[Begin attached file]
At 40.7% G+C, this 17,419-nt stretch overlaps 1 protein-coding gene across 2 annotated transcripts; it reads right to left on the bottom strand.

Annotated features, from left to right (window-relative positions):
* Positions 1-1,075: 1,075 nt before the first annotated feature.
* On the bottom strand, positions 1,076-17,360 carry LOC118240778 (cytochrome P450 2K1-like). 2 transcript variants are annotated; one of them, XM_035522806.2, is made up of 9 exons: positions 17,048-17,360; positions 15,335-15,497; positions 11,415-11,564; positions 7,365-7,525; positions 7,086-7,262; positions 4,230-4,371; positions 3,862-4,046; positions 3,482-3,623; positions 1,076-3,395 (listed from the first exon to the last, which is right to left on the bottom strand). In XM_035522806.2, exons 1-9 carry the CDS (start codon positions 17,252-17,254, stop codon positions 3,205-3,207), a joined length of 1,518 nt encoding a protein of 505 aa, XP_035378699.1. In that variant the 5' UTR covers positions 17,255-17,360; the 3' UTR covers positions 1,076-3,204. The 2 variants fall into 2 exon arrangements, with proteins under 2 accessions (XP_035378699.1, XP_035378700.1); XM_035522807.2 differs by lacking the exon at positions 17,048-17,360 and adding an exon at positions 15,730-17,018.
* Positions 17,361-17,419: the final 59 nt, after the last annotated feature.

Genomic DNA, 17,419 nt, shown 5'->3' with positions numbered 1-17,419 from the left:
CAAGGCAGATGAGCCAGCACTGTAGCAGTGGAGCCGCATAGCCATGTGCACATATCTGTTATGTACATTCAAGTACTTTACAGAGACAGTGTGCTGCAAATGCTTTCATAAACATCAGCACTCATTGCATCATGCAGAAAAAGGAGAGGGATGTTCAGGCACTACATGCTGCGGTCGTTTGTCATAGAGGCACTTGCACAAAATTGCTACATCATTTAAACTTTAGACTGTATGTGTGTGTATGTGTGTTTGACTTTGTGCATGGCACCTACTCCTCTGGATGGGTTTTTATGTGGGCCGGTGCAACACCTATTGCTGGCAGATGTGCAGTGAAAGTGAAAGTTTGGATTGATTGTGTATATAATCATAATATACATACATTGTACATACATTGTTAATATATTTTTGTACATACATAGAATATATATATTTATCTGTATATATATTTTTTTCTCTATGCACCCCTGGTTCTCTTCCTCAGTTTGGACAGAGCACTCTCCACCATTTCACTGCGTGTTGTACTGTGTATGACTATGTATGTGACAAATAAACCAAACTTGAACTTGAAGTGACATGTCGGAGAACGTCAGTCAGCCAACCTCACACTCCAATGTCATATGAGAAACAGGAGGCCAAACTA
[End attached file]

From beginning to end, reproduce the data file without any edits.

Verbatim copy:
At 40.7% G+C, this 17,419-nt stretch overlaps 1 protein-coding gene across 2 annotated transcripts; it reads right to left on the bottom strand.

Annotated features, from left to right (window-relative positions):
* Positions 1-1,075: 1,075 nt before the first annotated feature.
* On the bottom strand, positions 1,076-17,360 carry LOC118240778 (cytochrome P450 2K1-like). 2 transcript variants are annotated; one of them, XM_035522806.2, is made up of 9 exons: positions 17,048-17,360; positions 15,335-15,497; positions 11,415-11,564; positions 7,365-7,525; positions 7,086-7,262; positions 4,230-4,371; positions 3,862-4,046; positions 3,482-3,623; positions 1,076-3,395 (listed from the first exon to the last, which is right to left on the bottom strand). In XM_035522806.2, exons 1-9 carry the CDS (start codon positions 17,252-17,254, stop codon positions 3,205-3,207), a joined length of 1,518 nt encoding a protein of 505 aa, XP_035378699.1. In that variant the 5' UTR covers positions 17,255-17,360; the 3' UTR covers positions 1,076-3,204. The 2 variants fall into 2 exon arrangements, with proteins under 2 accessions (XP_035378699.1, XP_035378700.1); XM_035522807.2 differs by lacking the exon at positions 17,048-17,360 and adding an exon at positions 15,730-17,018.
* Positions 17,361-17,419: the final 59 nt, after the last annotated feature.

Genomic DNA, 17,419 nt, shown 5'->3' with positions numbered 1-17,419 from the left:
CAAGGCAGATGAGCCAGCACTGTAGCAGTGGAGCCGCATAGCCATGTGCACATATCTGTTATGTACATTCAAGTACTTTACAGAGACAGTGTGCTGCAAATGCTTTCATAAACATCAGCACTCATTGCATCATGCAGAAAAAGGAGAGGGATGTTCAGGCACTACATGCTGCGGTCGTTTGTCATAGAGGCACTTGCACAAAATTGCTACATCATTTAAACTTTAGACTGTATGTGTGTGTATGTGTGTTTGACTTTGTGCATGGCACCTACTCCTCTGGATGGGTTTTTATGTGGGCCGGTGCAACACCTATTGCTGGCAGATGTGCAGTGAAAGTGAAAGTTTGGATTGATTGTGTATATAATCATAATATACATACATTGTACATACATTGTTAATATATTTTTGTACATACATAGAATATATATATTTATCTGTATATATATTTTTTTCTCTATGCACCCCTGGTTCTCTTCCTCAGTTTGGACAGAGCACTCTCCACCATTTCACTGCGTGTTGTACTGTGTATGACTATGTATGTGACAAATAAACCAAACTTGAACTTGAAGTGACATGTCGGAGAACGTCAGTCAGCCAACCTCACACTCCAATGTCATATGAGAAACAGGAGGCCAAACTA